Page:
The first ever Brooksville Days began with a parade of floats, led by the town’s oldest—and one of the first—volunteer firefighters, 91-year-old Frank Snow, sitting in the cab of his fire truck.
Behind followed 16 floats—and bicycles and strollers—that celebrated the town in its many variations, from Cape Rosier Boat Building to a spiffy blue roadster to the Invasive Species float—filled with plants and the Atlantic Clarion steel drum band—to a tiger riding a motorcycle.
The parade, and the day’s following events, is a warm up to Brooksville’s 200th birthday in 2017.
Spectators gathered in the school parking lot, where the Lepper’s Boop Lime Fizz stand and a Tinderhearth pizza stand stayed the crowd’s appetites in the brilliant sunshine.
It was a hot, sunny day. Across the street, a flock of geese gathered to watch the parade and then, after it finished, raised their wings in unison and took flight.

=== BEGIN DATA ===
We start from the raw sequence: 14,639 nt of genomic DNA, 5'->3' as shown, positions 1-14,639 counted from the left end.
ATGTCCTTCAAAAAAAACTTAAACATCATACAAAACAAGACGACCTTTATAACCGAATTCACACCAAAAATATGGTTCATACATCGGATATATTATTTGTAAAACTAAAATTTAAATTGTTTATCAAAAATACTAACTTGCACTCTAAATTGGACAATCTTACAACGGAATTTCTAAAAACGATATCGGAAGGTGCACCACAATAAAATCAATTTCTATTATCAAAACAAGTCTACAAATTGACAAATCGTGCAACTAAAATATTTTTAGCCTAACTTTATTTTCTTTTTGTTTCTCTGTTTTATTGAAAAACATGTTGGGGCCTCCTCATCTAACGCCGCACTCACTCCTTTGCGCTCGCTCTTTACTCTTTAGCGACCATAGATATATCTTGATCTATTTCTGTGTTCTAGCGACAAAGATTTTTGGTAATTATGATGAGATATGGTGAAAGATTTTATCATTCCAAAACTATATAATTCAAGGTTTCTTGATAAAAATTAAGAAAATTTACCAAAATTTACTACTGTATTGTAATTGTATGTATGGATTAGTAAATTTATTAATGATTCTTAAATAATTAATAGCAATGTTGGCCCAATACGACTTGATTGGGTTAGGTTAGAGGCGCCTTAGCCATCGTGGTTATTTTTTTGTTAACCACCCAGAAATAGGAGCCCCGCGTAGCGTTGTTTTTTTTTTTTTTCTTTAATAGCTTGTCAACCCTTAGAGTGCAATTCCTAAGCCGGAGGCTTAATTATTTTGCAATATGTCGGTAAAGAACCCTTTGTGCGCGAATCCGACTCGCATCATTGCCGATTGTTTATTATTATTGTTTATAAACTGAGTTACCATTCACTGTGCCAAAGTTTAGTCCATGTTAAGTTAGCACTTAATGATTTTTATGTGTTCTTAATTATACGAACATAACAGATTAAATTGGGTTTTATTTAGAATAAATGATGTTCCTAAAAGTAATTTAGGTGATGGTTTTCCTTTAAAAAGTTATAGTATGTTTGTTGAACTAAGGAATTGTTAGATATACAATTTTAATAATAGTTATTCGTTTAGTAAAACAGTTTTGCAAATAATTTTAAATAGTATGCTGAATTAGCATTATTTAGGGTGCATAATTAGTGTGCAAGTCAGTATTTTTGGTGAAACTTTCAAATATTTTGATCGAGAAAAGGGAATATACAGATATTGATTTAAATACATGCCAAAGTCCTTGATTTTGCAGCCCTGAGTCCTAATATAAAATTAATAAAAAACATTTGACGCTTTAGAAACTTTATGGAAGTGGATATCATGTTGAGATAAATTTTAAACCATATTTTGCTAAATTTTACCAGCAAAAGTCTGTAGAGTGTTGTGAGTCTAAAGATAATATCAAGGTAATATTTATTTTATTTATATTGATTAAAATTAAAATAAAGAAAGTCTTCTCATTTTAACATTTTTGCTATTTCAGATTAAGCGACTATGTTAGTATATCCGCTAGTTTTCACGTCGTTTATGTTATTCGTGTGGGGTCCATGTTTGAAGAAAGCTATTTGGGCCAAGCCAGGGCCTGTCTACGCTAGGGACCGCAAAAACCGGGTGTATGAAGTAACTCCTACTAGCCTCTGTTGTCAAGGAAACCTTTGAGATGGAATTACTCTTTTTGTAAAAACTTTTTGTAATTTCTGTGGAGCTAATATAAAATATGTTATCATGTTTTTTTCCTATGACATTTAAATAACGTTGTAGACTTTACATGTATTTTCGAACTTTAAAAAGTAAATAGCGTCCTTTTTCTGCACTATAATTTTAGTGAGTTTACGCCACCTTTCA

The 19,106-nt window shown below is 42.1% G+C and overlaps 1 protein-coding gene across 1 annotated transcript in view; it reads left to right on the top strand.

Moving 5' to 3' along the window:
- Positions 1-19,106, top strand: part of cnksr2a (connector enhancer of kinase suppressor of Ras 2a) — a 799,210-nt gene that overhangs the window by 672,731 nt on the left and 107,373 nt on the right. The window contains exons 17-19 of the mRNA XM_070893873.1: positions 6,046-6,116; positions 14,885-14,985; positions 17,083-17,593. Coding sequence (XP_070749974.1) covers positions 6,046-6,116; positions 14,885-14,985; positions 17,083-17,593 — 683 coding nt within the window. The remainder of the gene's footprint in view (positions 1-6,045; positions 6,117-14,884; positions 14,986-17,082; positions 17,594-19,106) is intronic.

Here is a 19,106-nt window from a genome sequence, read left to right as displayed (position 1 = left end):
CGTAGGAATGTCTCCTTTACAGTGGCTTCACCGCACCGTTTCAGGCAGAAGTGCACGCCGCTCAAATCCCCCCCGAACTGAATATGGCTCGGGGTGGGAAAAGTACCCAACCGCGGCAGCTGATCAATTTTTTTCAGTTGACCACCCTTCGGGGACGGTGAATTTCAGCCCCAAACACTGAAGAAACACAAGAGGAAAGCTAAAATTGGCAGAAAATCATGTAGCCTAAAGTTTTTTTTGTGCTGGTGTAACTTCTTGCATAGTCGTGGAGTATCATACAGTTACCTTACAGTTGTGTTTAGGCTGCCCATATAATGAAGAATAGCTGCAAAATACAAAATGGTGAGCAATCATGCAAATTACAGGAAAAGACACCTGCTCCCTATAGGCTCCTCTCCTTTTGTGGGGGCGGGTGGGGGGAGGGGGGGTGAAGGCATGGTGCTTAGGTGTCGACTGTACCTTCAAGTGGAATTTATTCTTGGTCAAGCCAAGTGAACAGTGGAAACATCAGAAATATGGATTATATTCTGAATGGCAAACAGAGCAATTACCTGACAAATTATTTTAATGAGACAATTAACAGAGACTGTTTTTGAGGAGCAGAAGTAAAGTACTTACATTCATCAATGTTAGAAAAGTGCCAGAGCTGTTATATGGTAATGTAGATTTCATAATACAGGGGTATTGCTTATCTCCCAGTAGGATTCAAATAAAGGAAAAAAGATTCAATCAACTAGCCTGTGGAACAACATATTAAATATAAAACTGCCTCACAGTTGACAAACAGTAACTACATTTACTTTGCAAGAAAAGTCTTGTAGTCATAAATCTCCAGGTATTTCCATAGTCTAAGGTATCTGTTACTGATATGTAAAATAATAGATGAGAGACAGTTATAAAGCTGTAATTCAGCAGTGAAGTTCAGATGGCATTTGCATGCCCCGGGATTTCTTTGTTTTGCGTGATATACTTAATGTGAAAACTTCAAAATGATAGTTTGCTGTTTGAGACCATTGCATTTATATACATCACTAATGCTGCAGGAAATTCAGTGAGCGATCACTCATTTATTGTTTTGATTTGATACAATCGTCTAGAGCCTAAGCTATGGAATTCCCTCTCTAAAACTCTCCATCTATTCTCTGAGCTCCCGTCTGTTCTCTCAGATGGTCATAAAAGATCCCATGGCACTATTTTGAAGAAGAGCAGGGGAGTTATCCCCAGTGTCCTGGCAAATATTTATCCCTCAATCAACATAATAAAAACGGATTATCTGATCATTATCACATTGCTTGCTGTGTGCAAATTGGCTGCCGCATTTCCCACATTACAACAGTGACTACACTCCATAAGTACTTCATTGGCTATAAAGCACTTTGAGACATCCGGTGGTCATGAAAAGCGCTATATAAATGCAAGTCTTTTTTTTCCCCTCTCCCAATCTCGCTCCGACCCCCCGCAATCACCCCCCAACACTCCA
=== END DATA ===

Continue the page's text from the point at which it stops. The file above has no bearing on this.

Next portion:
The three parade judges sat above the crowd on a truck trailer. Elana Bakeman, Tony Rolfe and Faith DeAmbrose discussed what they were looking for in the winning float.
“A float where everybody has the most fun will get my vote,” said Rolfe.
In the end, the Invasive Species float won top honors, and continued to spread its music and spirit in the school parking lot.
The John Gray Plumbing and Heating float came in second—its candy-shooting chimney may have sweetened the votes. The Little Island Oyster float took third. All bicyclists and stroller inhabitants received prizes. And everyone—participants and spectators—appeared to be having “the most fun.”